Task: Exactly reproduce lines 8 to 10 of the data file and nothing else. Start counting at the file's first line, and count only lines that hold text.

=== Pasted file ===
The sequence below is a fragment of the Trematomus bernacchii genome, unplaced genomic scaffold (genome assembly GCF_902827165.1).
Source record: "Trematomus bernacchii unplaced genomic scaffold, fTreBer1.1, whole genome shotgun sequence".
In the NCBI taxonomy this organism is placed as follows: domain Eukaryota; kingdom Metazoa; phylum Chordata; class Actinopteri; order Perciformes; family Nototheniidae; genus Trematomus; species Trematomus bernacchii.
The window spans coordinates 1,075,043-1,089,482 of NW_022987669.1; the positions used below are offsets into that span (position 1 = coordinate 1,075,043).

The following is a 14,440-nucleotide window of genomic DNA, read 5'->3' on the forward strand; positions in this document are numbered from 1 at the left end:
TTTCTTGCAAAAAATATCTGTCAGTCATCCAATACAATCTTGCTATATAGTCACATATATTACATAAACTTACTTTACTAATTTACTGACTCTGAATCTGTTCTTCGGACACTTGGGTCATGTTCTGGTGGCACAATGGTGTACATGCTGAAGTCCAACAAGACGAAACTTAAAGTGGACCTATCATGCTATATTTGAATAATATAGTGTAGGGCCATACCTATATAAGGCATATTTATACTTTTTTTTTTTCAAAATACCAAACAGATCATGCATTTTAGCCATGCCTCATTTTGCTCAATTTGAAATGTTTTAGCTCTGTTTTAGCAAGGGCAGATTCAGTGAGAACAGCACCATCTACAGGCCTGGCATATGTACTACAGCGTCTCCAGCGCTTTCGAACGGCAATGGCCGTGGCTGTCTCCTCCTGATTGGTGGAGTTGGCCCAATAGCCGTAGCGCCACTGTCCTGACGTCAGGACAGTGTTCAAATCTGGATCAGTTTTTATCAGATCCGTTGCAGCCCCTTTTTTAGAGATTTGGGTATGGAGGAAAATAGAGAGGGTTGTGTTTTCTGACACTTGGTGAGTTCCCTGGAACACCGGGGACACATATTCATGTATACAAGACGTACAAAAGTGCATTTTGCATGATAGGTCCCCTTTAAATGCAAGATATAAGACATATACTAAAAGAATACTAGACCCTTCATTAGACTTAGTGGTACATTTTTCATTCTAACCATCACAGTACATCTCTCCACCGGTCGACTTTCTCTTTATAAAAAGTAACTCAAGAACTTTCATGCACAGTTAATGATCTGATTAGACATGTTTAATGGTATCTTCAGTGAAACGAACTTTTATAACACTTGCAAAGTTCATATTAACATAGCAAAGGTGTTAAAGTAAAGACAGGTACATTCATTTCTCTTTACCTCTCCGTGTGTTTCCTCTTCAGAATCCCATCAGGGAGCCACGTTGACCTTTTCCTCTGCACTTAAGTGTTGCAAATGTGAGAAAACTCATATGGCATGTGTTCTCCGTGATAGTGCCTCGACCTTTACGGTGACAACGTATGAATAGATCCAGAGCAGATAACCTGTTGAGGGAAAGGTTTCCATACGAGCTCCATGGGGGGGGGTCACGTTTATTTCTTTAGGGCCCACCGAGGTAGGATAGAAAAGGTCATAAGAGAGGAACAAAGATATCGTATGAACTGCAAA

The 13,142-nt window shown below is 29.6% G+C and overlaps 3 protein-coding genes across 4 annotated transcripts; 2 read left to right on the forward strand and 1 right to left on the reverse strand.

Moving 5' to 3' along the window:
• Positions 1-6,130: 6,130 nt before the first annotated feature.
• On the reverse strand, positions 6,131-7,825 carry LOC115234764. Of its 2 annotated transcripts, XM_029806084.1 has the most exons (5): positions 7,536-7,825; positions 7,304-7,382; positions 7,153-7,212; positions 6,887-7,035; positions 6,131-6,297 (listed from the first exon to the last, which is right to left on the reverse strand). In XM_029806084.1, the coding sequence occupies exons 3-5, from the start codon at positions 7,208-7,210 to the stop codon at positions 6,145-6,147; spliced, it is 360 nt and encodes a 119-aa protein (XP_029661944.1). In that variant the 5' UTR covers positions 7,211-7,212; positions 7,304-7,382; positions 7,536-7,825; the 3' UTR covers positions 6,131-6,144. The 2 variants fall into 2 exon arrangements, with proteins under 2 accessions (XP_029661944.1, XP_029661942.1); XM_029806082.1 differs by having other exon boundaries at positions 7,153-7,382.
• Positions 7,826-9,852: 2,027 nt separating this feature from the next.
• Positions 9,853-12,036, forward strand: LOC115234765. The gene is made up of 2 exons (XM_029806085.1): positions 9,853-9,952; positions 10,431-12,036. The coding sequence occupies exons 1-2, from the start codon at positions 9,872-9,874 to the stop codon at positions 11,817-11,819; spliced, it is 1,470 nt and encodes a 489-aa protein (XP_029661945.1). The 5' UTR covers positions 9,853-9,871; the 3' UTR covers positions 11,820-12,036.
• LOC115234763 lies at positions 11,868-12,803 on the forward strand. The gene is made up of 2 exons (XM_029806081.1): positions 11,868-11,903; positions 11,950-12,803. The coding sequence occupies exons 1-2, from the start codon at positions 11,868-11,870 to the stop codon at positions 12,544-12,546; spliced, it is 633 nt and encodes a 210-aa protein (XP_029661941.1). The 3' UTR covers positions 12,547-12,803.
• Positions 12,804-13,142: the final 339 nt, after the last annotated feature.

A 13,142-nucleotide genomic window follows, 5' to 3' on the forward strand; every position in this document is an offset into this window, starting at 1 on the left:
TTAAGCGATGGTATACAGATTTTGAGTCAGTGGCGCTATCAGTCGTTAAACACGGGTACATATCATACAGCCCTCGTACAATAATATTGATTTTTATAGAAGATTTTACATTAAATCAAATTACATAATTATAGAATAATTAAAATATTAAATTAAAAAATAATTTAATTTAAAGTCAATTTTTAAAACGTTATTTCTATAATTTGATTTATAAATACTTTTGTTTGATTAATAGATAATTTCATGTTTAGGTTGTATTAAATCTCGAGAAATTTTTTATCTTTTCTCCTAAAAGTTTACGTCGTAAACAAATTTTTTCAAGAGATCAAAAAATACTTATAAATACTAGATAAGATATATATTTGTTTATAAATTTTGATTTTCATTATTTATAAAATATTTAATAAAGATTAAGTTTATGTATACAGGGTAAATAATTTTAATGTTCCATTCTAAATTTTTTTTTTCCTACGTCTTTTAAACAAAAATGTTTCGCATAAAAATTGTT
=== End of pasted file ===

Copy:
Moving 5' to 3' along the window:
• Positions 1-6,130: 6,130 nt before the first annotated feature.
• On the reverse strand, positions 6,131-7,825 carry LOC115234764. Of its 2 annotated transcripts, XM_029806084.1 has the most exons (5): positions 7,536-7,825; positions 7,304-7,382; positions 7,153-7,212; positions 6,887-7,035; positions 6,131-6,297 (listed from the first exon to the last, which is right to left on the reverse strand). In XM_029806084.1, the coding sequence occupies exons 3-5, from the start codon at positions 7,208-7,210 to the stop codon at positions 6,145-6,147; spliced, it is 360 nt and encodes a 119-aa protein (XP_029661944.1). In that variant the 5' UTR covers positions 7,211-7,212; positions 7,304-7,382; positions 7,536-7,825; the 3' UTR covers positions 6,131-6,144. The 2 variants fall into 2 exon arrangements, with proteins under 2 accessions (XP_029661944.1, XP_029661942.1); XM_029806082.1 differs by having other exon boundaries at positions 7,153-7,382.